Mississippi State University is known for many traditions, whether it be ringing cowbells at Davis Wade Stadium or watching a ballgame from the Left Field Lounge. However, there are not many people who know the traditions of MSU better than Jeanette Booth.
2019 marks 80 years of life, 60 years of marriage and 60 years of employment at MSU for Booth.
Born and raised in Starkville, Booth spent most of her time working in Britt’s Café, her parent’s restaurant, which is now Starkville Café. It was there, at her parents' business, that Booth met her husband, Marion, in July of 1959. According to Booth, the two were married in November, shortly after meeting.
Earlier the same year, Booth took a job with Mississippi State working in accounts payable, where she worked for 42 years before retiring. According to Booth, her driven personality, however, did not allow her to enjoy retirement for long. As a result, she took a part-time position in the Department of Electrical and Computer Engineering with the intention of working only a few months.
Seventeen years later, Booth can still be found at her desk on the second floor of Simrall working diligently as ever. Throughout her 60 years of work, Booth said the most valuable part has been the friendships she made along the way.
“I’ve been blessed to work with good people. There are a lot of people I have met along the way that I am still friends with and that is something I can take when I leave,” Booth said.
With such a long tenure at MSU, Booth has certainly seen some changes. She will tell anyone that she has witnessed all of the buildings on campus updated and all the new buildings built, as well as nine different university presidents and a tremendous increase in traffic.
The biggest change, however, came in the late 1990s when the university changed over to a new accounting system, Booth said. The massive overhaul required for all the accounts to be transferred to an electronic system, as opposed to the previous method of handwriting the bills. According to Booth, the change was a frustrating process, but Booth persevered.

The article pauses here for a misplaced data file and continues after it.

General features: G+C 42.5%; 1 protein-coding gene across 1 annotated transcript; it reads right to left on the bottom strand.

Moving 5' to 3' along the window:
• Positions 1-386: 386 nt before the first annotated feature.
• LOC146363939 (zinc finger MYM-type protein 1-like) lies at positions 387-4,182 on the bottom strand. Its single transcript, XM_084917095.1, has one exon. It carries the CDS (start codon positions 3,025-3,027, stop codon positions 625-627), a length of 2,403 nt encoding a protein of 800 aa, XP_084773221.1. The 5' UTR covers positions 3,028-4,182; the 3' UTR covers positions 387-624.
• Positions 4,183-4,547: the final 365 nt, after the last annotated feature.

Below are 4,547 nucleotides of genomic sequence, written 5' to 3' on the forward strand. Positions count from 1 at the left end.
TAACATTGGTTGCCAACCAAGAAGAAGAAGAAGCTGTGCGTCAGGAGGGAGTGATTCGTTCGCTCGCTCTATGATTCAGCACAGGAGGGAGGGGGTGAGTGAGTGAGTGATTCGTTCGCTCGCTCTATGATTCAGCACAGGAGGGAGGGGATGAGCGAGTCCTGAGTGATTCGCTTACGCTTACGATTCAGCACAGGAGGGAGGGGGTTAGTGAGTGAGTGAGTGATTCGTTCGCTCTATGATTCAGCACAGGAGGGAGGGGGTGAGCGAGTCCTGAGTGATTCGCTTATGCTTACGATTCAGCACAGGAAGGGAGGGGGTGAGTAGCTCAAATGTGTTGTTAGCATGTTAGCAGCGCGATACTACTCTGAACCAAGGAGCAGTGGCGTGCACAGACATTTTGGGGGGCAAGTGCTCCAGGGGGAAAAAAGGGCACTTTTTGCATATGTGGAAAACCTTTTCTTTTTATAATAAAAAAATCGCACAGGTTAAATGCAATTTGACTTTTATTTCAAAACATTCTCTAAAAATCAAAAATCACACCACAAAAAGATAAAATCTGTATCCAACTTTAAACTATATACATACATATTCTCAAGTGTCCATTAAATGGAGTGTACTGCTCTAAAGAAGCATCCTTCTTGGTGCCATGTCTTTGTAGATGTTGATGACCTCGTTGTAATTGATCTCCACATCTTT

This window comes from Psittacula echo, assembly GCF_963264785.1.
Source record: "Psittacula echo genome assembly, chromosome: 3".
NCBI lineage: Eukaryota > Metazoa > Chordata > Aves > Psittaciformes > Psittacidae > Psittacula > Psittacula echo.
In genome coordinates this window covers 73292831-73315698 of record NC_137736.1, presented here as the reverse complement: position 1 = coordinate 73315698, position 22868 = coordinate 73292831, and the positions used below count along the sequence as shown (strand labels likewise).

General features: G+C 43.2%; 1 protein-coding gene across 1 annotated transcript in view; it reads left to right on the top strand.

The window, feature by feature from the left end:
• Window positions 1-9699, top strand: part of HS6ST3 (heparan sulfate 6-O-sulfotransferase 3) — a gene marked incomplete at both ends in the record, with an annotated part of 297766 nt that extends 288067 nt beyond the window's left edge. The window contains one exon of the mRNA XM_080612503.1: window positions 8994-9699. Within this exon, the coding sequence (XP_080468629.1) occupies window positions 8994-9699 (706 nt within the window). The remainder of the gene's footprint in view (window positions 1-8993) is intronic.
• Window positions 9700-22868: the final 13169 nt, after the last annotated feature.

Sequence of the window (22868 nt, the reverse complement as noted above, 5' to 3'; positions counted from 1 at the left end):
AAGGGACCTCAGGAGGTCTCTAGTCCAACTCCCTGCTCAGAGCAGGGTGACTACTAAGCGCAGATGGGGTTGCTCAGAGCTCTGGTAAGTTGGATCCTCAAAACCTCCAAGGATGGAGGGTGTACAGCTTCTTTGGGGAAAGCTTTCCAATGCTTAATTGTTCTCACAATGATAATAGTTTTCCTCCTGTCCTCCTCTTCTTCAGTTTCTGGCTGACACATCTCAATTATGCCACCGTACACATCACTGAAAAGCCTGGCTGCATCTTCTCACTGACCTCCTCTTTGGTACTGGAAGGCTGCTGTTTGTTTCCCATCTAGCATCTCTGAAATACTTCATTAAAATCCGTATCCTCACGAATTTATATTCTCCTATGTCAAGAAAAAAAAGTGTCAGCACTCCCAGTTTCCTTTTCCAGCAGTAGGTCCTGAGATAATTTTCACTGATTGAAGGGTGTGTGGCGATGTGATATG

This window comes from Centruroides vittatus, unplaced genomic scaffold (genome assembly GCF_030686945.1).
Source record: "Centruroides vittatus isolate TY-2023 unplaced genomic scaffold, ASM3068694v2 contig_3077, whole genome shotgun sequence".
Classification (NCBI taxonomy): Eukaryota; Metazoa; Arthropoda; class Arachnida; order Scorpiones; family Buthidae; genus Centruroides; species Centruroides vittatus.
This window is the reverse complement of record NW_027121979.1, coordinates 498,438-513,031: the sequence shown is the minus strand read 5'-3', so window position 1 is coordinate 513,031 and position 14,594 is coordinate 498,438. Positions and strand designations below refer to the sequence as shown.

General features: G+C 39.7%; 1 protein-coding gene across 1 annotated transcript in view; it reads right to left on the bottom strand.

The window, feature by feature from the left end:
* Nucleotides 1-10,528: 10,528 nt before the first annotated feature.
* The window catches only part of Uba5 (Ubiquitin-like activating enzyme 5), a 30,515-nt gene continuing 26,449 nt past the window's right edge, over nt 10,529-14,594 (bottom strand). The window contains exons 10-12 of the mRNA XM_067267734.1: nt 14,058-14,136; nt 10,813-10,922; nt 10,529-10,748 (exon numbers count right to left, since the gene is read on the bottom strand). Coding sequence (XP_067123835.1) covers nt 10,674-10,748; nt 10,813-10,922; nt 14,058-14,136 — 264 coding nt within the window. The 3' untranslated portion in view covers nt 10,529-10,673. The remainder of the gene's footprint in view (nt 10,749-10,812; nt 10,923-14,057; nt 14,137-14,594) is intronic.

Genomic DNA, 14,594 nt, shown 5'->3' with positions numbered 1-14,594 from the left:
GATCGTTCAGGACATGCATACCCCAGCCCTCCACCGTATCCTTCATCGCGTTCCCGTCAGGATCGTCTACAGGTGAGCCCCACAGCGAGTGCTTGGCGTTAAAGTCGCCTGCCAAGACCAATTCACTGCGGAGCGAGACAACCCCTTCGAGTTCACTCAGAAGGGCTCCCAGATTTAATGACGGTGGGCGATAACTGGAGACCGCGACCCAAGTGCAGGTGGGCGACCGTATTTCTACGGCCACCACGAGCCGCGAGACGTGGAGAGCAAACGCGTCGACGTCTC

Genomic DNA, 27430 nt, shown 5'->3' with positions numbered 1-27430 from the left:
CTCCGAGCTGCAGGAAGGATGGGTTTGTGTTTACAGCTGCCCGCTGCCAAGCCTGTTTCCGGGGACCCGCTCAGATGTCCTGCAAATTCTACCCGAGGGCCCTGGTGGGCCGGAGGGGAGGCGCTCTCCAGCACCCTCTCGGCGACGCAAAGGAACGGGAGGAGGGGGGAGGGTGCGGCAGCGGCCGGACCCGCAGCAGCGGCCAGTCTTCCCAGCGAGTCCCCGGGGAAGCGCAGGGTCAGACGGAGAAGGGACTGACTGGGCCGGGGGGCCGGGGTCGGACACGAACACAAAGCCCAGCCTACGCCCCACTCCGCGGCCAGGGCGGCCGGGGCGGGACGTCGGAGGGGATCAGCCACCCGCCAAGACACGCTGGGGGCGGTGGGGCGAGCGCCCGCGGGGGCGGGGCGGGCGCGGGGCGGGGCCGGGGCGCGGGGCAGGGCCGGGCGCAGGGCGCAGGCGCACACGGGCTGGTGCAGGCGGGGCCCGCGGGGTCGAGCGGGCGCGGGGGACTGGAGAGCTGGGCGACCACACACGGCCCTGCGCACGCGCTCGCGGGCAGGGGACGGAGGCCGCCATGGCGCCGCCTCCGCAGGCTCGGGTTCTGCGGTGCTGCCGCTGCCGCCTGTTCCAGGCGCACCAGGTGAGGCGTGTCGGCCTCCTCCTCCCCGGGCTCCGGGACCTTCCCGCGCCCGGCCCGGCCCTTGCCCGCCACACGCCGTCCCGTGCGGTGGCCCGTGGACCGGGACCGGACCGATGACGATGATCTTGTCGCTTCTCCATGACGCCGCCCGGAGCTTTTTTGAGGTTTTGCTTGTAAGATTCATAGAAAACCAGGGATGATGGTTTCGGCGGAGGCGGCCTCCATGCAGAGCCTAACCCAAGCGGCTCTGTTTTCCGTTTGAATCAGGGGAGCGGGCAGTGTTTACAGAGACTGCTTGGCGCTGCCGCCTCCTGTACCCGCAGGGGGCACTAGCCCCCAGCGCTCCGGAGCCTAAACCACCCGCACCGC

Throughout all the change, Booth has been, and always will be, steady, said James Fowler, the interim head of the Department of Electrical and Computer Engineering.
“She is very dependable. There isn’t anyone around who knows the university inside and out like she does. She’s always a pleasure to be around,” Fowler said.
According to her son, Cade Booth, who works on campus with forestry research, the steadiness his mother exemplified at work was reflected at home as well. It left a lasting impact on her two sons, Tommy and Cade Booth, who both graduated from MSU.
According to Cade Booth, the most important thing his mother taught him was the value of family.
“She was very close with her mom and dad. They lived within a mile of us when I was growing up. That transferred down to me. That’s the main reason why I am still here in Starkville. As they got older, I wanted to be with them as they did with me,” Cade Booth said.
In 80 years of life and 60 years of work, marriage and family, Booth has never struggled to find motivation. She said she believes both enjoying what one does and the people one surrounds themself with, are the reasons behind this.
“I guess the motivation is to stay young. As long as you’re active and keep your mind working, I think the biggest motivation is to enjoy what you do. If you ever get a job and really enjoy it, it makes life so much better. I really enjoy my work and the people I work with,” Booth said.